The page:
As the Dean of FHS, I am in a position of immense privilege. I know that many unearned advantages are derived from society’s patterns of injustice and we share an obligation for changing those patterns. In a recent article on the topic, Dr. Stephanie Nixon notes that “The obliviousness of people about their positions of privilege is a key strategy required to sustain the hegemony of systems of inequality.”
Addressing EDI is not a one-step journey. It involves cultural transformation and will require permanent attention with iterations of evaluation and adaptation. We will need to ask hard questions and listen well to people whose voices have been barely audible. We should be prepared to hear anger, hurt, and pain and we must be prepared with mental health supports, including Indigenous Elders who can offer their wisdom and healing circles.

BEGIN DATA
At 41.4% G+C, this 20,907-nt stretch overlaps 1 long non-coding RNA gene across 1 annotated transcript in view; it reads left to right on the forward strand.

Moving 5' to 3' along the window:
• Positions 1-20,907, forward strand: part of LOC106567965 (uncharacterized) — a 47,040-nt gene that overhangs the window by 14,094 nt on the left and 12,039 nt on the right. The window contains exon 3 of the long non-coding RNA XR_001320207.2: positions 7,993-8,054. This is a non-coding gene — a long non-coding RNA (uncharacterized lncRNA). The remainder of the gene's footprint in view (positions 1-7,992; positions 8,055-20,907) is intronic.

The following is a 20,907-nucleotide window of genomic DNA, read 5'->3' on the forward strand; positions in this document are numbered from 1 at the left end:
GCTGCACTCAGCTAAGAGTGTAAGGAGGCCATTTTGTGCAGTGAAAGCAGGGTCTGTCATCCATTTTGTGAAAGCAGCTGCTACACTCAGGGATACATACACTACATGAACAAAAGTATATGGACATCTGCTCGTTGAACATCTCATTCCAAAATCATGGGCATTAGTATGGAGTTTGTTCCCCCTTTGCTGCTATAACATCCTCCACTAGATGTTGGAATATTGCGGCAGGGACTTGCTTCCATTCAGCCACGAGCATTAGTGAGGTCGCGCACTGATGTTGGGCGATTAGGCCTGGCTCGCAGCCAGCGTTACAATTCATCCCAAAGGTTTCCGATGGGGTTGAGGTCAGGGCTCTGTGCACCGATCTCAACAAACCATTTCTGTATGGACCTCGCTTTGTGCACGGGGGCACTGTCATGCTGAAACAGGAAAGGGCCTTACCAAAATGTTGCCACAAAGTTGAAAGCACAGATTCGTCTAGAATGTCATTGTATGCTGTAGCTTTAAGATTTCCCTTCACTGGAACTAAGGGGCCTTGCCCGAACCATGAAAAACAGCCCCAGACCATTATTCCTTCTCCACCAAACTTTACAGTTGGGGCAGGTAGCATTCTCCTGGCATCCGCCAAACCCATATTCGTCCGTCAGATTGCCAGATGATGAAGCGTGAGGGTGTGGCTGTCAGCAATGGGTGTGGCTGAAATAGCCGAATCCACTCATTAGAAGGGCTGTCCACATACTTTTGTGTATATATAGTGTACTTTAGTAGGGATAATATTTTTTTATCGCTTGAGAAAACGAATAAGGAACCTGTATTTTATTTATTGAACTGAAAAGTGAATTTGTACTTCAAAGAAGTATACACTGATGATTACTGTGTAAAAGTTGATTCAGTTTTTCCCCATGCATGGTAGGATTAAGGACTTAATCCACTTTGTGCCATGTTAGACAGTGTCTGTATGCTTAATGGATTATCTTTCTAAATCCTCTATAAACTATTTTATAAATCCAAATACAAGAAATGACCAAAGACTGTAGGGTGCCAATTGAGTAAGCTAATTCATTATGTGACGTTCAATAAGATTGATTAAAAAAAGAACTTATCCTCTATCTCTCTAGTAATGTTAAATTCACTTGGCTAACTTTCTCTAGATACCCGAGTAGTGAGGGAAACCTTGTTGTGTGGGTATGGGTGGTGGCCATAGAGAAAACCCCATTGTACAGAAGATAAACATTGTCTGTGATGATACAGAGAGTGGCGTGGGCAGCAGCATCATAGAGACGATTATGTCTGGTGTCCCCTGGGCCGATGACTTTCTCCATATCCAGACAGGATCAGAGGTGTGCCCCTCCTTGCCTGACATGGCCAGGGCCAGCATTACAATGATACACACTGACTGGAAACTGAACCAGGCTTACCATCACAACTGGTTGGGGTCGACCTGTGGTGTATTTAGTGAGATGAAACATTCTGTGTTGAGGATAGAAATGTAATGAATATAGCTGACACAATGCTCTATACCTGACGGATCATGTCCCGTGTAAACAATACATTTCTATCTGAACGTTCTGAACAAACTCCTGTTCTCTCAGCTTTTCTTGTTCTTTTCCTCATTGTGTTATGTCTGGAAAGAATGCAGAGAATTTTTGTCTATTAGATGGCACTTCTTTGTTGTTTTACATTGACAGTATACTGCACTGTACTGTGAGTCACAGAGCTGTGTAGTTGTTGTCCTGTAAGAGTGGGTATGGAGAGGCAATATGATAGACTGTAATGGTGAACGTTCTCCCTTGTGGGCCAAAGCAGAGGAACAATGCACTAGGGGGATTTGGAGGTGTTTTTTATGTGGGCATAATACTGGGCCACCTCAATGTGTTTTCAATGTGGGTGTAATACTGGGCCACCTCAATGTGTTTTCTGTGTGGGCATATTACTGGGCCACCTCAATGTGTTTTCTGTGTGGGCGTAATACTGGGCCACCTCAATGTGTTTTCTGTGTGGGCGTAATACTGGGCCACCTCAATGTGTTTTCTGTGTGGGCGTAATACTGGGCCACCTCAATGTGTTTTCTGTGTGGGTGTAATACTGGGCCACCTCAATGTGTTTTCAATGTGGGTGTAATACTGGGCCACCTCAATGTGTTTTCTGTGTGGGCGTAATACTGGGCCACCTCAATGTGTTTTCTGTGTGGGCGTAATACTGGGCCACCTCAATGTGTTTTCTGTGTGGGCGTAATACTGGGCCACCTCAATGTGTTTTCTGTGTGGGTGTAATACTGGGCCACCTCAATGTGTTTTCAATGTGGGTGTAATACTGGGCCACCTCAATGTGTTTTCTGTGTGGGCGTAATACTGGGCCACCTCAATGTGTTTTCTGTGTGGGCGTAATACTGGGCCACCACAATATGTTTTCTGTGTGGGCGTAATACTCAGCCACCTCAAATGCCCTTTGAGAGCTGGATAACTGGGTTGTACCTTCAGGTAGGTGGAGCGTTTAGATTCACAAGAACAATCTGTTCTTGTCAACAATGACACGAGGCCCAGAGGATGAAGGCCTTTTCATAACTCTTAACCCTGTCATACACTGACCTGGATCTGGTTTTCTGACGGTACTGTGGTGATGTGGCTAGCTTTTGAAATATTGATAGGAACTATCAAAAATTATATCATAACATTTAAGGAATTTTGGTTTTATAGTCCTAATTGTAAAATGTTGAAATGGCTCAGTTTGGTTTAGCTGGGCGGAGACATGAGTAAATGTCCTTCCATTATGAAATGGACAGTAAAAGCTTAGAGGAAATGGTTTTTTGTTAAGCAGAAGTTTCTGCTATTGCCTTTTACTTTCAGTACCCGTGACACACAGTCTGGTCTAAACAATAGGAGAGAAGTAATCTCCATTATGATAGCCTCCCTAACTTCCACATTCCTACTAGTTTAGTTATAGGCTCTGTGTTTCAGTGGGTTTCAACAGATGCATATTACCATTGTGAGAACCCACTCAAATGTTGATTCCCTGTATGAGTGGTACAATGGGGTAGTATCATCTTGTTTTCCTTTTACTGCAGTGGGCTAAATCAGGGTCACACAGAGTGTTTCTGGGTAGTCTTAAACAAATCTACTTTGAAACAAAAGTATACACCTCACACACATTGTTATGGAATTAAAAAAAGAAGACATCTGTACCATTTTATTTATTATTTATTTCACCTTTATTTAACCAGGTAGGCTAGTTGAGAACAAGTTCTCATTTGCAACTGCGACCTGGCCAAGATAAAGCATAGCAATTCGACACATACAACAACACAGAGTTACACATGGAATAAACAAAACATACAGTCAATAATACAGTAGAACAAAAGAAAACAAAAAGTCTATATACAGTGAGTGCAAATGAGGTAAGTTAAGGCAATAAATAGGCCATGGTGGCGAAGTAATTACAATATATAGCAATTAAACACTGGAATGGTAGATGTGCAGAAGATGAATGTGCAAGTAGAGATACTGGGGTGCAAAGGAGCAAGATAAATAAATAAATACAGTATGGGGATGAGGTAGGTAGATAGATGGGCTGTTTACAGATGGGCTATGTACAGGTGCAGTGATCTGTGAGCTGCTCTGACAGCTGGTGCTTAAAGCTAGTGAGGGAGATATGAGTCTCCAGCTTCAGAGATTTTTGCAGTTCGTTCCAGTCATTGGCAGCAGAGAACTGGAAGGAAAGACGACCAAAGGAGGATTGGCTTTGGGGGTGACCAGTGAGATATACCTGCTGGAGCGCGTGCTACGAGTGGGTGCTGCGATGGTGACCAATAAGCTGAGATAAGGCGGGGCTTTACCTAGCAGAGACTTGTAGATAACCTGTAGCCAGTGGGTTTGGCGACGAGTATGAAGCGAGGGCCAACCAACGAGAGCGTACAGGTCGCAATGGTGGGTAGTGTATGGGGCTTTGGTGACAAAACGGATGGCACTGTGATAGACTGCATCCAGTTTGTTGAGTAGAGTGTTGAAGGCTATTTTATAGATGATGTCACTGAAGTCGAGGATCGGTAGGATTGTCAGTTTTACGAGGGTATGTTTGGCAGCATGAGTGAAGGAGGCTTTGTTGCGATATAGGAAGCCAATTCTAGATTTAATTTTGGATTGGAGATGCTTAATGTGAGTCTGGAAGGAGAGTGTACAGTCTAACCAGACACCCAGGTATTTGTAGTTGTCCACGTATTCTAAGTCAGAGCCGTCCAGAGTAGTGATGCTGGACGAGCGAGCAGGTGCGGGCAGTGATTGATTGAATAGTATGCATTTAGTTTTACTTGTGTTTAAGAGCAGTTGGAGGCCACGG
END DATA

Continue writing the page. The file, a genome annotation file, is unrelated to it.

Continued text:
Our collective success will require personal, organizational, and cultural humility. We will all need to study, to learn and un-learn about history and culture. And importantly, we must act on what we learn, with cycles of self-reflection, recognition, and informed action. In our work, we will strive to meaningfully demonstrate our commitment to the principles of EDI in our workplace as well as our teaching, research, and care.
We will make mistakes, but through this work, I believe that together we can build an even stronger FHS.